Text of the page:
Disney, Pixar and DreamWorks aren't the only film studios making amazing animated family flicks. Since 1984, Japan's Studio Ghibli has released 17 stunning anime movies, most the brainchild of writer, artist and director Hayao Miyazaki, who masterminded Spirited Away, My Neighbor Totoro and the Little Mermaid-inspired Ponyo. Unlike a lot of Hollywood family releases, Miyazaki's films are unpredictable, thought-provoking and nuanced, and address some really dark issues head on, like death, parental separation and unsettling adolescent fantasies. This isn't your average bland kid stuff. These films appeal to school-age kids, teens and grown-ups alike.
Through Thursday, December 20, GKIDS—the organization behind the annual New York International Children's Film Festival—is hosting a retrospective of Studio Ghibli movies at the IFC Center in Greenwich Village. Fifteen films will be shown in total, all brand-new 35mm prints. So whether you've seen these flicks on DVD or never watched them at all, this is your family's chance to experience them in their full big-screen glory.
Officially titled Castles in the Sky: Miyazaki, Takahata & the Masters of Studio Ghibli, this fest is actually a revival of one that was done last year. Although GKIDS is releasing the schedule week by week on its website, the full lineup is listed on the IFC Center site, and it includes movies by Miyazaki and his fellow Studio Ghibli directors Isao Takahata, Tomomi Mochizuki and Yoshifumi Kondô.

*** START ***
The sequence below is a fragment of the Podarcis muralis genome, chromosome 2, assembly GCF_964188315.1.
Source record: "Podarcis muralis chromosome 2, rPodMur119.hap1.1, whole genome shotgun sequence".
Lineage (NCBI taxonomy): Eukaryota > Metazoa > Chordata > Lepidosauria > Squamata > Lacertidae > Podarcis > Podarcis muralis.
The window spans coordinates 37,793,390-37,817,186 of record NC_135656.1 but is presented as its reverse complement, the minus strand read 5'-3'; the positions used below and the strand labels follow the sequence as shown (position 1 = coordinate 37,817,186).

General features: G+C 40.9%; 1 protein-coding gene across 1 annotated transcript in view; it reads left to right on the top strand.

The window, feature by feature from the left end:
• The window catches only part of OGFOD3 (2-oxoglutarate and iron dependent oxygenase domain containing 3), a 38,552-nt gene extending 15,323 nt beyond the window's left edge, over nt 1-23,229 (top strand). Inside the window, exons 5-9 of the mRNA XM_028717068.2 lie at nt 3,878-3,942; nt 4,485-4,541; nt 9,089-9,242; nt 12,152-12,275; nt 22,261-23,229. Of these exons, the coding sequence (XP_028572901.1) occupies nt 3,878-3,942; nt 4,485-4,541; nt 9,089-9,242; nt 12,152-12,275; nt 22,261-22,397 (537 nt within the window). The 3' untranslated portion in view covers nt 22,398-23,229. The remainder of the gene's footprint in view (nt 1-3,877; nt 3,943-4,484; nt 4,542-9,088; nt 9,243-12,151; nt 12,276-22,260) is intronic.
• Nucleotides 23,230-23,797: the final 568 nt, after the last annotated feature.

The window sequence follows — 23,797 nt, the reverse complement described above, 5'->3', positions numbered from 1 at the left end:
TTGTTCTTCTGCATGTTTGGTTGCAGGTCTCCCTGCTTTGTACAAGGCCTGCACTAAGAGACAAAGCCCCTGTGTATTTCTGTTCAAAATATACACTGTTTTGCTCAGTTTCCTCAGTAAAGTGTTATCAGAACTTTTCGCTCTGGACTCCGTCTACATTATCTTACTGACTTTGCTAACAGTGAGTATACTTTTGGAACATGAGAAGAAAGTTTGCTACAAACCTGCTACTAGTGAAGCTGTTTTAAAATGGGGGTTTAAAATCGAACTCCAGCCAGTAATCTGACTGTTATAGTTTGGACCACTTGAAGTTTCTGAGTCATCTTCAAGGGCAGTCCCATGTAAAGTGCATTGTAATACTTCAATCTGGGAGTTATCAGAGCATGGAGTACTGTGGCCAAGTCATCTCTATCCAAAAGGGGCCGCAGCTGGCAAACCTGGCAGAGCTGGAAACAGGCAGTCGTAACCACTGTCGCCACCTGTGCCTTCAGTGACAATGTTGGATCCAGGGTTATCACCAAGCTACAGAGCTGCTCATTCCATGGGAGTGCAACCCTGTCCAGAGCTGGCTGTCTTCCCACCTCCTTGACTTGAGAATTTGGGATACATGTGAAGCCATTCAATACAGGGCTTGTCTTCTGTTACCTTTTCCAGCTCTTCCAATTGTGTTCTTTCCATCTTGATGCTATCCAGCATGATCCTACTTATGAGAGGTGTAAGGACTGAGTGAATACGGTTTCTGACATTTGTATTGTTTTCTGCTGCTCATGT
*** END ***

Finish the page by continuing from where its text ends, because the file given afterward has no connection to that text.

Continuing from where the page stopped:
Over Thanksgiving week (including on the holiday itself), the IFC Center is screening three of Miyazaki's most famous features—My Neighbor Totoro and Princess Mononoke and the Academy Award-winning Spirited Away—as well as lesser known films like Nausicaä of the Valley of the Wind, Howl’s Moving Castle, Kiki’s Delivery Service and Castle in the Sky. (Mochizuki's Ocean Waves, which has never been shown theatrically in the U.S., and Kondô's Whisper of the Heart, are also on the schedule.) Don't worry if you're away for the holiday, most of these titles are being screened throughout December.
Not all of the Studio Ghibli movies are good for all ages (i.e. Princess Mononoke, which, despite its Disney-sounding name, includes harrowing battle sequences and scary monsters). But GKIDS is really good about posting age recommendations on its website as well as synopses, so you know what to expect. Many films are being shown in both subtitled and dubbed versions so when you buy your tickets, make sure you note which edition you're getting, especially if you have an emerging reader on your hands.
All screenings take place at the IFC Center, 323 Sixth Avenue at 3rd Street. Tickets are $13.50 for adults and $9.50 for children under 12, and can be purchased online in advance or at the box office, space permitting.